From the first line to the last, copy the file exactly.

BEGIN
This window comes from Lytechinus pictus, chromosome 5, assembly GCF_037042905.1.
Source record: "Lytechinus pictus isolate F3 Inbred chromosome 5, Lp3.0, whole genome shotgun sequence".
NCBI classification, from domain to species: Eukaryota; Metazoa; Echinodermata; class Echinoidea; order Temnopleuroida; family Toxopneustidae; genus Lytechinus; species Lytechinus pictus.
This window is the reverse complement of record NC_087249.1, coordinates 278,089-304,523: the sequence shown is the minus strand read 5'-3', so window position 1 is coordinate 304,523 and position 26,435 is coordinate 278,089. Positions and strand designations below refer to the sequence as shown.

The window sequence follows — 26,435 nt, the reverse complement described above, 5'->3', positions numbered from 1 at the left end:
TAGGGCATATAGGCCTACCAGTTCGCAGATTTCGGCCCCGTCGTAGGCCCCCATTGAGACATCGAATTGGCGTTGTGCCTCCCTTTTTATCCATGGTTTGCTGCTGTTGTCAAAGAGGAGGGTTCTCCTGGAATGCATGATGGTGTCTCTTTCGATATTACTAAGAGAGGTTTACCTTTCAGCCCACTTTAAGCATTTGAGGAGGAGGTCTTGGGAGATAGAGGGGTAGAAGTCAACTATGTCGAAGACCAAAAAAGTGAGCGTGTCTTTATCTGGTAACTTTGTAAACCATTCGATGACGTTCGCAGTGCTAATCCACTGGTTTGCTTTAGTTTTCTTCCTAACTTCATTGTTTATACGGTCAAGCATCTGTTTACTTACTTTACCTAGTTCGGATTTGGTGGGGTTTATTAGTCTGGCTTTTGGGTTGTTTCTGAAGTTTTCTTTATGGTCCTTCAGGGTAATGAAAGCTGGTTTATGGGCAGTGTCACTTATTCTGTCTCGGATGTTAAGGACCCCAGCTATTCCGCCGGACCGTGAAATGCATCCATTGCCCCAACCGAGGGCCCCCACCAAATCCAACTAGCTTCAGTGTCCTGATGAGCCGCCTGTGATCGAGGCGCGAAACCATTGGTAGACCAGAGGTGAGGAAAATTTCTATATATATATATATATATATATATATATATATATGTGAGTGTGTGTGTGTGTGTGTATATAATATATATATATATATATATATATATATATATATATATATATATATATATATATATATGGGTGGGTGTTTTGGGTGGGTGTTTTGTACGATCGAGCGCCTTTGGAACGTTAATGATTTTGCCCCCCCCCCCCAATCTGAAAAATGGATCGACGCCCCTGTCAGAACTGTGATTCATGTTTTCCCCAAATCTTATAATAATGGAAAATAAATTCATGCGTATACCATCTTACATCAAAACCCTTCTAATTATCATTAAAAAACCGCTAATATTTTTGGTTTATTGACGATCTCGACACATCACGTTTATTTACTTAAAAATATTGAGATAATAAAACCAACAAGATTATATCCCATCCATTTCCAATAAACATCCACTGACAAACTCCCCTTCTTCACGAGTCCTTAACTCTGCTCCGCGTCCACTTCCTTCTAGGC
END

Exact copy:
This window comes from Lytechinus pictus, chromosome 5, assembly GCF_037042905.1.
Source record: "Lytechinus pictus isolate F3 Inbred chromosome 5, Lp3.0, whole genome shotgun sequence".
NCBI classification, from domain to species: Eukaryota; Metazoa; Echinodermata; class Echinoidea; order Temnopleuroida; family Toxopneustidae; genus Lytechinus; species Lytechinus pictus.
This window is the reverse complement of record NC_087249.1, coordinates 278,089-304,523: the sequence shown is the minus strand read 5'-3', so window position 1 is coordinate 304,523 and position 26,435 is coordinate 278,089. Positions and strand designations below refer to the sequence as shown.

The window sequence follows — 26,435 nt, the reverse complement described above, 5'->3', positions numbered from 1 at the left end:
TAGGGCATATAGGCCTACCAGTTCGCAGATTTCGGCCCCGTCGTAGGCCCCCATTGAGACATCGAATTGGCGTTGTGCCTCCCTTTTTATCCATGGTTTGCTGCTGTTGTCAAAGAGGAGGGTTCTCCTGGAATGCATGATGGTGTCTCTTTCGATATTACTAAGAGAGGTTTACCTTTCAGCCCACTTTAAGCATTTGAGGAGGAGGTCTTGGGAGATAGAGGGGTAGAAGTCAACTATGTCGAAGACCAAAAAAGTGAGCGTGTCTTTATCTGGTAACTTTGTAAACCATTCGATGACGTTCGCAGTGCTAATCCACTGGTTTGCTTTAGTTTTCTTCCTAACTTCATTGTTTATACGGTCAAGCATCTGTTTACTTACTTTACCTAGTTCGGATTTGGTGGGGTTTATTAGTCTGGCTTTTGGGTTGTTTCTGAAGTTTTCTTTATGGTCCTTCAGGGTAATGAAAGCTGGTTTATGGGCAGTGTCACTTATTCTGTCTCGGATGTTAAGGACCCCAGCTATTCCGCCGGACCGTGAAATGCATCCATTGCCCCAACCGAGGGCCCCCACCAAATCCAACTAGCTTCAGTGTCCTGATGAGCCGCCTGTGATCGAGGCGCGAAACCATTGGTAGACCAGAGGTGAGGAAAATTTCTATATATATATATATATATATATATATATATATATGTGAGTGTGTGTGTGTGTGTGTATATAATATATATATATATATATATATATATATATATATATATATATATATATATATATATATGGGTGGGTGTTTTGGGTGGGTGTTTTGTACGATCGAGCGCCTTTGGAACGTTAATGATTTTGCCCCCCCCCCCCAATCTGAAAAATGGATCGACGCCCCTGTCAGAACTGTGATTCATGTTTTCCCCAAATCTTATAATAATGGAAAATAAATTCATGCGTATACCATCTTACATCAAAACCCTTCTAATTATCATTAAAAAACCGCTAATATTTTTGGTTTATTGACGATCTCGACACATCACGTTTATTTACTTAAAAATATTGAGATAATAAAACCAACAAGATTATATCCCATCCATTTCCAATAAACATCCACTGACAAACTCCCCTTCTTCACGAGTCCTTAACTCTGCTCCGCGTCCACTTCCTTCTAGGC